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US Government Issues Plea: Don’t Go Investigating Shipwrecks

Photo Credit: Andre Seale / VW PICS / Universal Images Group / Getty Images
Photo Credit: Andre Seale / VW PICS / Universal Images Group / Getty Images

The US Department of Transportation has issued a reminder to people everywhere not to go messing around with shipwrecks. The notice, issued in July 2023, clearly outlines how the US Maritime Administration has full ownership over all US wrecks and their cargo. It also extends protection for those that serve as war graves.

There has been a rise in deep-sea adventuring

Side photo of the Titan submersible underwater
The controversial Titan submersible incident has ironically increased interest in deep-sea adventuring. (Photo Credit: Becky Kagan Schott / Ocean Gate / Handout / Anadolu Agency / Getty Images)

Considering the global tragedy that occurred with the controversial Titan submersible incident, one might think people would be more inclined to stay away from deep-sea adventuring. Unfortunately, that is not the case. In fact, it is the complete opposite. Ever since the disaster took place in June 2023, extreme tourism of all kinds has intensified.

Since then, several governments have raised the alarm about this increase in interest that seems to have resulted in large-scale looting of underwater shipwrecks.

The US government warns against disturbing shipwrecks

Scuba divers circling a shipwreck underwater.
The US Department of Transportation is reminding people that they have complete ownership over all US shipwrecks, no matter where or when they occurred. (Photo Credit: Fraser Nivens / Florida Keys News Bureau / Getty Images)

In what seems to be a response to this increased looting, the US Department of Transportation issued a notice in July 2023 to remind people that “No disturbance or recovery from these shipwrecks or their cargoes may legally take place without the express permission of MARAD.”

While the administration allows for activities to take place around shipwrecks, it requires that written permissions be obtained beforehand and prefers “non-intrusive, in situ research.” Outside of this, they warn that their custody extends to all wrecks owned or under the charter of the Maritime Administration in their own waters, foreign waters, and international waters, regardless of when they sunk.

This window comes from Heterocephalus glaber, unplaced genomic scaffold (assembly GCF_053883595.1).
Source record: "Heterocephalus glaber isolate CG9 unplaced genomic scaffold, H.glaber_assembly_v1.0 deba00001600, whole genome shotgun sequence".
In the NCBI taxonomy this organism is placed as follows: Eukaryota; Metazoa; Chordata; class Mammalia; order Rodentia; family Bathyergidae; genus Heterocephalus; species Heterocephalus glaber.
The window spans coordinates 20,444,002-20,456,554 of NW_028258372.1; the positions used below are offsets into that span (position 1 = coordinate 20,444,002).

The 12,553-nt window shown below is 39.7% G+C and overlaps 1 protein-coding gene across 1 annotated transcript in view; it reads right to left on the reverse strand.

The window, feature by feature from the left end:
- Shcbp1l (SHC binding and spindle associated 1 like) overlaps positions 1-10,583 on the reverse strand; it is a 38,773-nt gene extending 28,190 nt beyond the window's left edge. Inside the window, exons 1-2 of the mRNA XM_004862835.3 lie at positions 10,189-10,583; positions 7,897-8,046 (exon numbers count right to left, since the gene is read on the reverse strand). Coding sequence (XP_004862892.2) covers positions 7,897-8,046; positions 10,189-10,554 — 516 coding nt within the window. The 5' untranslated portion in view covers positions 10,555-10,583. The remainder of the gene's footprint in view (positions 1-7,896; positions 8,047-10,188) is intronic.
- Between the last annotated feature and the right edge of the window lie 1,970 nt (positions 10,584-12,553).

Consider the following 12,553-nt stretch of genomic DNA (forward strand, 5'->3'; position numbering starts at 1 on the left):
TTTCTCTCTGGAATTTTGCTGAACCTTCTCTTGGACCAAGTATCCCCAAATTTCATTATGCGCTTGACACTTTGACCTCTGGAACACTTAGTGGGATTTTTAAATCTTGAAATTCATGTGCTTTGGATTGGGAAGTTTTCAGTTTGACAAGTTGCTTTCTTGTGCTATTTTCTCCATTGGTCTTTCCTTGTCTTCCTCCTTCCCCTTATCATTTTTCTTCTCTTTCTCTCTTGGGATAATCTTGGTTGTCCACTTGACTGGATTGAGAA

The National Oceanic and Atmospheric Administration has estimated that the US has about 20,000 shipwrecks in its waters, excluding internationally sunken vessels. Their protection extends beyond just the wrecks as well, as in addition, all cargo and war graves are also protected by MARAD.

Multiple wrecks have been victims of ‘illegal salvage’

An aerial view of a Chinese dredger at sea.
A Chinese dredger, similar to the one pictured, was caught trying to pry steel from a WWII-era shipwreck. (Photo Credit: Xinhua / Mao Zhenhua / Getty Images)

The Department of Transportation has cited a few instances where “illegal salvage” has taken place on US shipwrecks, which they describe as “highly vulnerable.”

Previously, authorities were alerted to disturbances at a UK battleship and battle cruiser that had been sunk off the coast of Malaysia shortly after Pearl Harbor. It turns out a Chinese-flagged dredger had found the wrecks and was trying to pull up steel from the debris.

The steel from that particular time is significantly valuable as it was made before the advent of nuclear weapons. This means that this particular steel has low levels of background radiation, an important asset when manufacturing scientific equipment.

More from us: Six of the Most Intriguing Things Ever Found on Shipwrecks

In 2017, an investigation found that several WWII wrecks located in the South China and Java Seas were being looted for that same valuable steel. Most of these were declared war graves, serving as the final resting place for about 4,500 sailors.

Samantha Franco

Samantha Franco is a Freelance Content Writer who received her Bachelor of Arts degree in history from the University of Guelph, and her Master of Arts degree in history from the University of Western Ontario. Her research focused on Victorian, medical, and epidemiological history with a focus on childhood diseases. Stepping away from her academic career, Samantha previously worked as a Heritage Researcher and now writes content for multiple sites covering an array of historical topics.

In her spare time, Samantha enjoys reading, knitting, and hanging out with her dog, Chowder!